August is National Multiethnic Donor Awareness Month, a collaborative initiative to save and improve the quality of life of diverse communities by creating a positive culture for organ, eye and tissue donation.
Midwest Transplant Network will recognize and support National Multiethnic Donor Awareness Month with a series of original content featuring community partners, staff and volunteer Ambassadors who represent diversity and the mission to give hope and share life. We hope you enjoy the perspectives of our friends!
MTN Staff Spotlight…
Britney Machin, Tissue Services Shift Leader
Britney’s professional career in healthcare includes experience as a community liaison in a clinical setting. She earned a Bachelor of Science in community health with a minor in psychology from the University of Central Missouri. She will complete a master’s in business administration with an emphasis in health administration from her alma mater in May 2024. Britney joined Midwest Transplant Network in September 2020 and is coming up on her third MTN anniversary.
If you had to choose between living without air conditioning or social media, which one would you give up?
I would give up social media.
Favorite local restaurants in the metro?
Garozzo’s, Vietnam Café and Q39.
Your most memorable trip experience — good or bad?
I’m from a blended family, and I’m one of four children. When I was 10, we went to California with all of my siblings and family. We visited my maternal grandparents, went to my aunt’s 50th wedding anniversary, went to the beach, the San Diego Zoo, SeaWorld, Disneyland and Magic Mountain. We packed a lot into a week!
You’re talking about your job to a stranger. How do you explain what you do for a living as simply as possible?
Hmmm…I can tell someone I recover skin from donor heroes to help burn victims. Or I recover bone, skin, tissue or muscle from donor heroes to help other people live.
Tell us about your culture and how it influences your conversations about organ donation.
My culture is Chamorro. My mother is from Guam, the largest of the Mariana Islands in the Pacific Ocean. Chamorro culture is having respect for all people, particularly for our elders, as well as our history and language.
The way I was raised influences how I speak about organ, eye and tissue donation. It’s respect for the donor families because you’re working on their behalf.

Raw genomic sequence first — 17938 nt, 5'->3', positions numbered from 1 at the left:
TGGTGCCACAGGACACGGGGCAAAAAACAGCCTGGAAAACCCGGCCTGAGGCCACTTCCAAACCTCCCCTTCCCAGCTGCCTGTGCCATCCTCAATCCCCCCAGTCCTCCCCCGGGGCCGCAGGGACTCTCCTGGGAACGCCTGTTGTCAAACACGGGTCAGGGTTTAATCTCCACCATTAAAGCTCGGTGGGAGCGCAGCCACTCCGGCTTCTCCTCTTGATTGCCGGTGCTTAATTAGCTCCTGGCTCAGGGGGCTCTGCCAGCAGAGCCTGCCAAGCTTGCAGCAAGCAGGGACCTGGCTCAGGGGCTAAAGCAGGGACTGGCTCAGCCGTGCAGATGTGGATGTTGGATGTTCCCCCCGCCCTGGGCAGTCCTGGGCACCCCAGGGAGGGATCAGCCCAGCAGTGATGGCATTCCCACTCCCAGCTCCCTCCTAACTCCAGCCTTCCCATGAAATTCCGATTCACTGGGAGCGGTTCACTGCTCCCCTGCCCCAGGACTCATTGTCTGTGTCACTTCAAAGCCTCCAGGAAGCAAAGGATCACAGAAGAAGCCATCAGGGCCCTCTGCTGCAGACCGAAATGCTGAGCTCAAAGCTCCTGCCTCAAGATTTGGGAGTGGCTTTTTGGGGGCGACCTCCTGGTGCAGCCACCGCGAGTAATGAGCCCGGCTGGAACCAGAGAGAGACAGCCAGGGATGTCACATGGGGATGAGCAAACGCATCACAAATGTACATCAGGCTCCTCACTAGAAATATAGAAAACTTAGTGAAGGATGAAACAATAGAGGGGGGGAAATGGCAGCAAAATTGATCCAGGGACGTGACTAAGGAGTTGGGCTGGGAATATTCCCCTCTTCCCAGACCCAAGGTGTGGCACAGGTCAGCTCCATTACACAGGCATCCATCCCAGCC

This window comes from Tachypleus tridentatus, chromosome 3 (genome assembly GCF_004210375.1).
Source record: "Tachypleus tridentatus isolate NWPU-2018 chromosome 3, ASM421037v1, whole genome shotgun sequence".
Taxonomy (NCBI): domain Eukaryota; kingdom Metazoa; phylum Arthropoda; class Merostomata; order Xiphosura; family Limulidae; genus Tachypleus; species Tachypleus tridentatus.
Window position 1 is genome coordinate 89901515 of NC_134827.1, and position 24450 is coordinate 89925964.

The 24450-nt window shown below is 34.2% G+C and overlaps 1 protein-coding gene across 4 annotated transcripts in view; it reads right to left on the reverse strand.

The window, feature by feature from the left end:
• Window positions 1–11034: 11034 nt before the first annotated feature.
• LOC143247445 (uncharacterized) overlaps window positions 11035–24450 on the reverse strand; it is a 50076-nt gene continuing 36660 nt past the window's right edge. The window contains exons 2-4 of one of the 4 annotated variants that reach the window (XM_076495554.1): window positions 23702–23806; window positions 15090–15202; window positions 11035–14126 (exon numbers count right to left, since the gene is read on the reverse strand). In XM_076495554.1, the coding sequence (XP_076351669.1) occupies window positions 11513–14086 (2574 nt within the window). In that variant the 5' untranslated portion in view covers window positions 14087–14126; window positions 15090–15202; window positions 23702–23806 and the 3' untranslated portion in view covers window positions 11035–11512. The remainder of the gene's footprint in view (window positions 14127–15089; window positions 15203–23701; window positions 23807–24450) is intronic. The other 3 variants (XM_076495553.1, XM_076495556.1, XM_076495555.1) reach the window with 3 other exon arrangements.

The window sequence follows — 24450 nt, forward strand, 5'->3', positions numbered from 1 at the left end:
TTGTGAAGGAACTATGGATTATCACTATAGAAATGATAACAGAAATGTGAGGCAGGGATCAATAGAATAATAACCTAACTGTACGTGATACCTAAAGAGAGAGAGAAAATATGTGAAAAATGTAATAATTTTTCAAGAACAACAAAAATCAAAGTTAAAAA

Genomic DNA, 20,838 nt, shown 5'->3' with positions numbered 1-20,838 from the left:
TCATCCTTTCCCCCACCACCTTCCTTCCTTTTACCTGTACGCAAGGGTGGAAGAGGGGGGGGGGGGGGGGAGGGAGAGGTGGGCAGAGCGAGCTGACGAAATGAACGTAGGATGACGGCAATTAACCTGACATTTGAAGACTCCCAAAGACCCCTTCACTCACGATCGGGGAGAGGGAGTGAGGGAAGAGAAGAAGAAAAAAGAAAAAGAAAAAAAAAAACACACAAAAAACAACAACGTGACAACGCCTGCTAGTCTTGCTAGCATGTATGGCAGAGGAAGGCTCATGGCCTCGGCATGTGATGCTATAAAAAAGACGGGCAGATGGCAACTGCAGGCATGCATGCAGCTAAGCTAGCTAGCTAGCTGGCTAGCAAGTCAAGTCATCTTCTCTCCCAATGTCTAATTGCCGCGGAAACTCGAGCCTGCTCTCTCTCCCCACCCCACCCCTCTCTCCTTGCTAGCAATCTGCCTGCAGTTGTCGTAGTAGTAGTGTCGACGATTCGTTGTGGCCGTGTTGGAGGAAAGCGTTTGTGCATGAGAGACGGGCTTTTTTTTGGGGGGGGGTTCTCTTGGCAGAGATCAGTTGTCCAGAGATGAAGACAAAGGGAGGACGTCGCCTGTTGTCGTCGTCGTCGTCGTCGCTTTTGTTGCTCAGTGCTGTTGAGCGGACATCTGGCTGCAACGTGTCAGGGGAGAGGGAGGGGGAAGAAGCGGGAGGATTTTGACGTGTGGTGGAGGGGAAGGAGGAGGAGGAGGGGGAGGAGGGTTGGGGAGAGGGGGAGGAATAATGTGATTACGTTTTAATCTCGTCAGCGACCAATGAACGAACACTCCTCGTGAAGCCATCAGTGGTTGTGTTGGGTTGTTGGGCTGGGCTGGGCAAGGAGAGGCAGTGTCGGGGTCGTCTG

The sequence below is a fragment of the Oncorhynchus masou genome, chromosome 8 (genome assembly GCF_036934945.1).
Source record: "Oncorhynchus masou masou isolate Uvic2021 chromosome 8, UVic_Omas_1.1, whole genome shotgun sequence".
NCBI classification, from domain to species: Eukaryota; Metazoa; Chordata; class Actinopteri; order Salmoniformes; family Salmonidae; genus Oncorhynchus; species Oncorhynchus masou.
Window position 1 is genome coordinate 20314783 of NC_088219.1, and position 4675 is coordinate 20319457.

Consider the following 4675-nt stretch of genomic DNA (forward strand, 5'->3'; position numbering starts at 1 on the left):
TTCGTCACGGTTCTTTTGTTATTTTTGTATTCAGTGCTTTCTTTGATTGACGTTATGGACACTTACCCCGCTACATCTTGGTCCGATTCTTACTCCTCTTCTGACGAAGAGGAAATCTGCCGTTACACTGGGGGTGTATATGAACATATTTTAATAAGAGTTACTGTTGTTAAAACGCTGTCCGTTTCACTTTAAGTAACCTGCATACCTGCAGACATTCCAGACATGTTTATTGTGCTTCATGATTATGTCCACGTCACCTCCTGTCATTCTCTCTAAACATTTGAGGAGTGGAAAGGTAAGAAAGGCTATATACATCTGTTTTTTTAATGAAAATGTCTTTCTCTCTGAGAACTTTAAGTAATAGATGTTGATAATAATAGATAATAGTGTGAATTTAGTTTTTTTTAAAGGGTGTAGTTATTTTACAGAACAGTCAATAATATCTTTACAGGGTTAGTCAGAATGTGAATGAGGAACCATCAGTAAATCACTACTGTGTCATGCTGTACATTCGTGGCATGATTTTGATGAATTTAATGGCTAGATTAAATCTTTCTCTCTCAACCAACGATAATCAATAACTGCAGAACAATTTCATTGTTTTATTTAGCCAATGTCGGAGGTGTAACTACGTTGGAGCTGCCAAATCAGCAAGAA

My brother-in-law is a kidney transplant recipient of 10 years, and I have an uncle who had multiple kidney transplants. He was nearly 60 when he passed.
Growing up, I heard misconceptions about organ, eye and tissue donation, like EMS and doctors won’t try as hard if organ donation is on your driver’s license. It’s totally false.
In my family, there is support for being an organ, eye and tissue donor. And in my family — due to it directly saving and enhancing so many of our loved ones’ lives — they want to make the decision on their own. If I’m asked about organ donation, I do my best to explain the process and address any misconceptions that I can.
Even though my family is open to organ donation, it’s different when it comes to ocular tissues because when a loved one passes, they need to be able to see their way to heaven. There’s a belief about being whole in heaven and in the afterlife, so organ, eye and tissue donation is personal.
In what ways do you advocate for organ donation?
The work is a form of advocacy for donation. When a loved one passes, you want to be respectful of their decision to be an organ, eye and tissue donor.
Give three reasons why someone should consider becoming a registered organ donor:
- Your legacy lives on through another person, and the impact on another life is honorable.
- It helps with healing for loved ones because they gave selflessly, and you can be proud of their decision.
- It’s very important to tell your family of your decision to be an organ donor. It’s an affirmation of your choice, and your family will not have to make that decision for you.
What else would you like to say about organ donation?
To the donor heroes, “Si Yu’os Ma’ase,” which means thank you or “May God’s grace shine upon you” in Chamorro.